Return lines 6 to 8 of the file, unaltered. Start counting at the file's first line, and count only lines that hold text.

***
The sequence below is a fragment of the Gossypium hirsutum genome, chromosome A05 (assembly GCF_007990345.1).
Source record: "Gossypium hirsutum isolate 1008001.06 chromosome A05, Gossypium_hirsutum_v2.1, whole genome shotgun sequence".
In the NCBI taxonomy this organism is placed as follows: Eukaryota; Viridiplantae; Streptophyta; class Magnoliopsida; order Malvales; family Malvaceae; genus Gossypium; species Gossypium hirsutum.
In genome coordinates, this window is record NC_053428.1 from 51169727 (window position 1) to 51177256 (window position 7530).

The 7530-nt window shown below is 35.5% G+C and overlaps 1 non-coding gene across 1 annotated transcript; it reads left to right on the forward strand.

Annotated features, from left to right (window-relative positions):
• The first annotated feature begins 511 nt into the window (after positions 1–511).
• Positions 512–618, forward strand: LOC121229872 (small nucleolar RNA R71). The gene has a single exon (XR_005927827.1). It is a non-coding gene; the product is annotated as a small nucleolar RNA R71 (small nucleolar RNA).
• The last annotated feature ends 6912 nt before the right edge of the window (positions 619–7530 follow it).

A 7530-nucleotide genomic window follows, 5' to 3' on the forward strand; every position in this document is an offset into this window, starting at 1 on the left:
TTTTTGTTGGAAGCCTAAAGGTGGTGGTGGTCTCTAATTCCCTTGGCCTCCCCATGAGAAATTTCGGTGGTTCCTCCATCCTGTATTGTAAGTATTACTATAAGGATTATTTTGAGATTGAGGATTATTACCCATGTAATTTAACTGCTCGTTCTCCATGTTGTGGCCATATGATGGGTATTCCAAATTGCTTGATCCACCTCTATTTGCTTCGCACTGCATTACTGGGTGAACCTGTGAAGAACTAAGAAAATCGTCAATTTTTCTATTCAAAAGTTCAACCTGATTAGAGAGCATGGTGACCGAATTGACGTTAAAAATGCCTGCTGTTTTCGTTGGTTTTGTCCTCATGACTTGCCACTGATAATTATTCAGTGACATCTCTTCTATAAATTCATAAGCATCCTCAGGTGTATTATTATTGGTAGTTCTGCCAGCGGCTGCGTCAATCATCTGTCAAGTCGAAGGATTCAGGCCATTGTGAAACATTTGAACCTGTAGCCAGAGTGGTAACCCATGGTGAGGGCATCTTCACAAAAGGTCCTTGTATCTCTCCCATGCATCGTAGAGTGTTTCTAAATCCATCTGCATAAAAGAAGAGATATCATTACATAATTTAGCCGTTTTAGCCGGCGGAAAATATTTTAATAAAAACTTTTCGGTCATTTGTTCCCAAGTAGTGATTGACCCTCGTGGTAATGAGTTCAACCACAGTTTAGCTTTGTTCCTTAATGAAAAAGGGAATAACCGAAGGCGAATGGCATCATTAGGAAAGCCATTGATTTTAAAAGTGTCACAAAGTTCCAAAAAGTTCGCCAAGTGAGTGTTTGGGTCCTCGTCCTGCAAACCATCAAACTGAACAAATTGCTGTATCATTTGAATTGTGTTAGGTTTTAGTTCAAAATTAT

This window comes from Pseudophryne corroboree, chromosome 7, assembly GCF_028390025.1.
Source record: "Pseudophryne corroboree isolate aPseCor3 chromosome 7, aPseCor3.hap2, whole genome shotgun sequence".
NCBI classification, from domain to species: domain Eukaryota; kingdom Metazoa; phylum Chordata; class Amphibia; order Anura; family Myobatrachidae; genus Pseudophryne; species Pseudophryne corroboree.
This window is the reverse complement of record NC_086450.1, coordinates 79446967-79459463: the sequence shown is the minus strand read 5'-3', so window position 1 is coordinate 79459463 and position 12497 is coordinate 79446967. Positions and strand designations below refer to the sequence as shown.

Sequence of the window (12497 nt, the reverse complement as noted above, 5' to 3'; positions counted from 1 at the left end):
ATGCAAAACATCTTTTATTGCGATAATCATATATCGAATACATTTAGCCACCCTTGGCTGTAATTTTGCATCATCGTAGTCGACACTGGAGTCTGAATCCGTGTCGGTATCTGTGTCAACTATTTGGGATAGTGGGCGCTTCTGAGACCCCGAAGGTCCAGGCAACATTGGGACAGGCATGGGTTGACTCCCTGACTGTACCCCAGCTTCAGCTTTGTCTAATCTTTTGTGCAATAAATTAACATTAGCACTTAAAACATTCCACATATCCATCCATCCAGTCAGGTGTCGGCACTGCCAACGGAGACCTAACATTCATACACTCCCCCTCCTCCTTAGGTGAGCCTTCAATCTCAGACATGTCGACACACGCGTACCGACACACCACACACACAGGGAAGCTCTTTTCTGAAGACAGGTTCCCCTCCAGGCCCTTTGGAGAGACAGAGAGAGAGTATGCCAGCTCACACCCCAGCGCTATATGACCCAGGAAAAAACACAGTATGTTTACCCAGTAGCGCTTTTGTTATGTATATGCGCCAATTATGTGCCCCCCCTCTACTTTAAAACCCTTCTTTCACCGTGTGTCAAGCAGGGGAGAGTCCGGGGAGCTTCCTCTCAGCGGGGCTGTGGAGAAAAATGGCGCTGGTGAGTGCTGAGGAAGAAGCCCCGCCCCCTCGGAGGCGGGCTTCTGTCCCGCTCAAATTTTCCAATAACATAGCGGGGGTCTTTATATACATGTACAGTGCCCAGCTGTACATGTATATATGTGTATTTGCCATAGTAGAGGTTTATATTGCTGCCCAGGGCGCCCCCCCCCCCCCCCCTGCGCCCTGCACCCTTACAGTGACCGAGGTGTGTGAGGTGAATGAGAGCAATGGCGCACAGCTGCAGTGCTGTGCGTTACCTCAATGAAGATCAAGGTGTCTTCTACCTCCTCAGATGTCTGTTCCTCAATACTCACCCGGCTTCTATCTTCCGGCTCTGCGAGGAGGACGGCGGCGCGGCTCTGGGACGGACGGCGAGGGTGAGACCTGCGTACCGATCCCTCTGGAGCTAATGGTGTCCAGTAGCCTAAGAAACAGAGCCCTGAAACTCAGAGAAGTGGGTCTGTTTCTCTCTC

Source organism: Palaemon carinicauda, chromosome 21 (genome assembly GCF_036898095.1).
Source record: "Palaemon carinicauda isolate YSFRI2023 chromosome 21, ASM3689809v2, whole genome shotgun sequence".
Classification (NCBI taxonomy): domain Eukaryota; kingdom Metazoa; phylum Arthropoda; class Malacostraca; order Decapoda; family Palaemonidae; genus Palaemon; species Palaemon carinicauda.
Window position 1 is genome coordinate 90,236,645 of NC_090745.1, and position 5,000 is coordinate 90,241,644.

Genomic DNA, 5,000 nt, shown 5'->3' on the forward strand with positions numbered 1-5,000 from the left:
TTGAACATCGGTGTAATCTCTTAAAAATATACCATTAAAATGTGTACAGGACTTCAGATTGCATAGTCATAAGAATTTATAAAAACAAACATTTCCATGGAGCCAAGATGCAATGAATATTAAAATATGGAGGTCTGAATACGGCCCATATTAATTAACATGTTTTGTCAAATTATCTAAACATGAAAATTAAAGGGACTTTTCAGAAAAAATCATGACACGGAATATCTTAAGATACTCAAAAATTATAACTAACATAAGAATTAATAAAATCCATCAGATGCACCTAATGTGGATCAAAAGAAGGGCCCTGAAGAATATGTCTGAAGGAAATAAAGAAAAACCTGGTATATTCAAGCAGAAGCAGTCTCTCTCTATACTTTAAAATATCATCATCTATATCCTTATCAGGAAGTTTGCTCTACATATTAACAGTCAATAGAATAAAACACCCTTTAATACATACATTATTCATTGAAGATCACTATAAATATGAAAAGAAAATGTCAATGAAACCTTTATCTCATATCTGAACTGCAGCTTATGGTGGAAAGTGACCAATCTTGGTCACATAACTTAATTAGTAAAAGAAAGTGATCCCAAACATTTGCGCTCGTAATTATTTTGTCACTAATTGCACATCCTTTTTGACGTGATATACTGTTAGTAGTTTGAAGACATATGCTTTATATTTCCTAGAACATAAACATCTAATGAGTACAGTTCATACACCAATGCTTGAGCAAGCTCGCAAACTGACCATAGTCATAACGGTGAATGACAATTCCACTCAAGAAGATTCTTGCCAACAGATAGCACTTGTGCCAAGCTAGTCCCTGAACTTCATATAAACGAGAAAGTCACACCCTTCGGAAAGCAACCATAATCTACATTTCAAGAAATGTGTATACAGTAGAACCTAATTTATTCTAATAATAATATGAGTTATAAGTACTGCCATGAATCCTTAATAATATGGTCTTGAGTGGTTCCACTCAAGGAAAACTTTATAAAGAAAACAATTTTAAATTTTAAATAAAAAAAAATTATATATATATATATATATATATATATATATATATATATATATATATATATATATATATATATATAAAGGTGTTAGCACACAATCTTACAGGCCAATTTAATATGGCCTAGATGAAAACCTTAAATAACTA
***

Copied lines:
Annotated features, from left to right (window-relative positions):
• The first annotated feature begins 511 nt into the window (after positions 1–511).
• Positions 512–618, forward strand: LOC121229872 (small nucleolar RNA R71). The gene has a single exon (XR_005927827.1). It is a non-coding gene; the product is annotated as a small nucleolar RNA R71 (small nucleolar RNA).